Last night, Henrik Lundqvist stole the show, and won game #150 in his young career. Lundqvist, just 27 years old, got to 150 wins in a little over four seasons. At this rate (averaging 35 wins a year), assuming he plays until he is 38 (another 11 years), The King will finish his career with over 500 victories. To put this in perspective, he will get win #302, and set a Ranger record, before he turns 33. His peripherals are outstanding, and he already has 21 shutouts. Of course, there are many factors that come into play here, such as injuries and the increasing workload in the form of shots against, but in his first four years, he has been nothing short of phenomenal.
When it comes to all-time Ranger greats in net, two prominent names come to mind: Mike Richter and Eddie Giacomin. Both are numbers 1 and 2 in pretty much every Ranger goalie stat, and in the fans hearts. There will never be a clear cut line between Richter and Eddie, as fans will never seem to agree who was “better”. Both were flat out great in net, and while Giacomin may be the more decorated of the two, Richter is the one with the Cup and the all-time wins record.
This brings us back to Hank. What if he never wins a Vezina? There needs to be something said for consistency, and usually the most consistent players don’t win that many awards (see: Rivera, Mariano). Vezina’s go to the top goalie in the league for that year, and while the finalists, or even the top five, are consistent, the winner is generally the goalie who was just abnormally great that year (see: Theodore, Jose). Can one trophy be used to measure his success? What if he never wins a Cup? Is that his fault? Hockey, after all, is a team game, and we have seen that the supporting cast has been less than Cup-worthy in the past years.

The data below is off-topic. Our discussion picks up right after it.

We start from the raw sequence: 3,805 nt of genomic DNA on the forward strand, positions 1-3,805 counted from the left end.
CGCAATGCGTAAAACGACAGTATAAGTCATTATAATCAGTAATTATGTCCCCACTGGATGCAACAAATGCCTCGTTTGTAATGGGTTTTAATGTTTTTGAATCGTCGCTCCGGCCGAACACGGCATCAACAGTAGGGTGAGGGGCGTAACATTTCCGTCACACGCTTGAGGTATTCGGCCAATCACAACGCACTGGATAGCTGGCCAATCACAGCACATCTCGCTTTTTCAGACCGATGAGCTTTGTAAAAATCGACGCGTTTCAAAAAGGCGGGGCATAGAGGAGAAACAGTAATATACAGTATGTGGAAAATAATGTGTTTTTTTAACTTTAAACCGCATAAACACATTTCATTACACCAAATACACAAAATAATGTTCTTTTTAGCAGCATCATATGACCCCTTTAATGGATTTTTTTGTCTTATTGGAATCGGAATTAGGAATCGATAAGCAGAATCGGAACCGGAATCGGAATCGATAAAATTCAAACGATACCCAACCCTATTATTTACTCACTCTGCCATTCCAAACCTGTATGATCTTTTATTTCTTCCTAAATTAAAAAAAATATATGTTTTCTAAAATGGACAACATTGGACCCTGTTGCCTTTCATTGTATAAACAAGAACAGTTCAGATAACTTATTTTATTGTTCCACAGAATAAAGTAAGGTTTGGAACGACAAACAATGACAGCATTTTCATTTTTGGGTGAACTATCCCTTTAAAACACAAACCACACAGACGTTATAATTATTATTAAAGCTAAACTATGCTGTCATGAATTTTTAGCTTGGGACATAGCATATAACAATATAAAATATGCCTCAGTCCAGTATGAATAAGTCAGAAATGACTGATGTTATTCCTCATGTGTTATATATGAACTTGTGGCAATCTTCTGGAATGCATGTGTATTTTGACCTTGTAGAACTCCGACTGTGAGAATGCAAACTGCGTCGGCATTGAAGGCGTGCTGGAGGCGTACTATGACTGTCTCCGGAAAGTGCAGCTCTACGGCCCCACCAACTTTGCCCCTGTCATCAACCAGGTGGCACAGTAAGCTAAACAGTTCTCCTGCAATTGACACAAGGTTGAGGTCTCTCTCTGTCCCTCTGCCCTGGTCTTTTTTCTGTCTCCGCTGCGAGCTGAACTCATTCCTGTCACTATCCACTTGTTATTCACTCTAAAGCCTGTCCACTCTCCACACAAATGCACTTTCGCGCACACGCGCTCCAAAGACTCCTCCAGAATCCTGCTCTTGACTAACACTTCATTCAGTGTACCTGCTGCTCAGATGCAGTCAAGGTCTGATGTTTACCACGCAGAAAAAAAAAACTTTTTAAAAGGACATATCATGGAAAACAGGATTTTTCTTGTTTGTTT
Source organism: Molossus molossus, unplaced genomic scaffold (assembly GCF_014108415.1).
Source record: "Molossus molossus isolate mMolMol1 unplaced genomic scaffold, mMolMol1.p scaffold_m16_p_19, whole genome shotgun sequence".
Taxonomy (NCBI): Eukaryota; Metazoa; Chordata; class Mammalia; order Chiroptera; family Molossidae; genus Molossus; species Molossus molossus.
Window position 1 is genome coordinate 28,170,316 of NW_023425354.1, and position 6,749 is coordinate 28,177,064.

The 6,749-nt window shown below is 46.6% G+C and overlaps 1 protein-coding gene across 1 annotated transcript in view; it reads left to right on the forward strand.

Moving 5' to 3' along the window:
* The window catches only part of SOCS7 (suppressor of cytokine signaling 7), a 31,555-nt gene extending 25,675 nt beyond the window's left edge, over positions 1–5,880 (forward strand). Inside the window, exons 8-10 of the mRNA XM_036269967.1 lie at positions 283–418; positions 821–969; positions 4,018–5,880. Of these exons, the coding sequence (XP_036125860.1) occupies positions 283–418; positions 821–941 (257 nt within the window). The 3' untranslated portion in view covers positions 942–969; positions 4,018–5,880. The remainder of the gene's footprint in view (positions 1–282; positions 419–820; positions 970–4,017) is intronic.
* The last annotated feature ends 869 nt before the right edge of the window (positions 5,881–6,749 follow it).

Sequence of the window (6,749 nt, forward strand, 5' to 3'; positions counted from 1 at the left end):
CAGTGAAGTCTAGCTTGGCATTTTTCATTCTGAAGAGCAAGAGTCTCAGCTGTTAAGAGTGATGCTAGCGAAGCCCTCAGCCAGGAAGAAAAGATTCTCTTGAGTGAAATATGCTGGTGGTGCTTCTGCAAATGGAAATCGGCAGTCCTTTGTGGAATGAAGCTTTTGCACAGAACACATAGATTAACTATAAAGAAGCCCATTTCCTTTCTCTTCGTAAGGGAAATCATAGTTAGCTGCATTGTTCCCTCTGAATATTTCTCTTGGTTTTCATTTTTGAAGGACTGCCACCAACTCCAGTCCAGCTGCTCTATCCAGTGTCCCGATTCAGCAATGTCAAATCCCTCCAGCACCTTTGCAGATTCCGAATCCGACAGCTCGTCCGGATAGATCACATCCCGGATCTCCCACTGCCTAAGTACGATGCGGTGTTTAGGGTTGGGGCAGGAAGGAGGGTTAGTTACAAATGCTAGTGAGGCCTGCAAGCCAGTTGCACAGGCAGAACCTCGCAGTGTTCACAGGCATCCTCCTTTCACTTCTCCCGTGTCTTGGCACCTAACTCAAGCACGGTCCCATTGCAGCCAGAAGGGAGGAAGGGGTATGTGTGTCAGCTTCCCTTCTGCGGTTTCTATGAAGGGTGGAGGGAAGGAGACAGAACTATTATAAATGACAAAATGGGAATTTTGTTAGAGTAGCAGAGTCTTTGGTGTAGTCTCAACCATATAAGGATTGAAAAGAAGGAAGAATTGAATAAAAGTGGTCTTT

Then there are the stats. Hockey isn’t mature enough in the metrics department to help account for the many changes in the game since Eddie’s, and to a lesser extent, Richter’s era (like the way ERA+ helps account for this in baseball). Sure, goalie equipment is bigger and lighter, but the skaters are bigger, stronger, and faster. Composite sticks have changed the way pucks are shot. But, you can’t ignore gaudy numbers, such as 150 wins and 21 shutouts before his 28th birthday, no matter what era they come from. How many teams would kill to have that kind of consistency in net?
There’s no denying the fact that if it were any other goalie in net the past four years, we may still be talking about a playoff drought in New York. So in that regard, Hank is already one of, if not the, most influential Rangers of the “new NHL”, and rightfully earned him a spot as one of the top-100 Rangers of all time. Are numbers alone enough to vault him past Eddie and Richter? Or does that Cup mean that much? This debate has only just begun, and it will be become a wild debate as Hank starts approaching these records.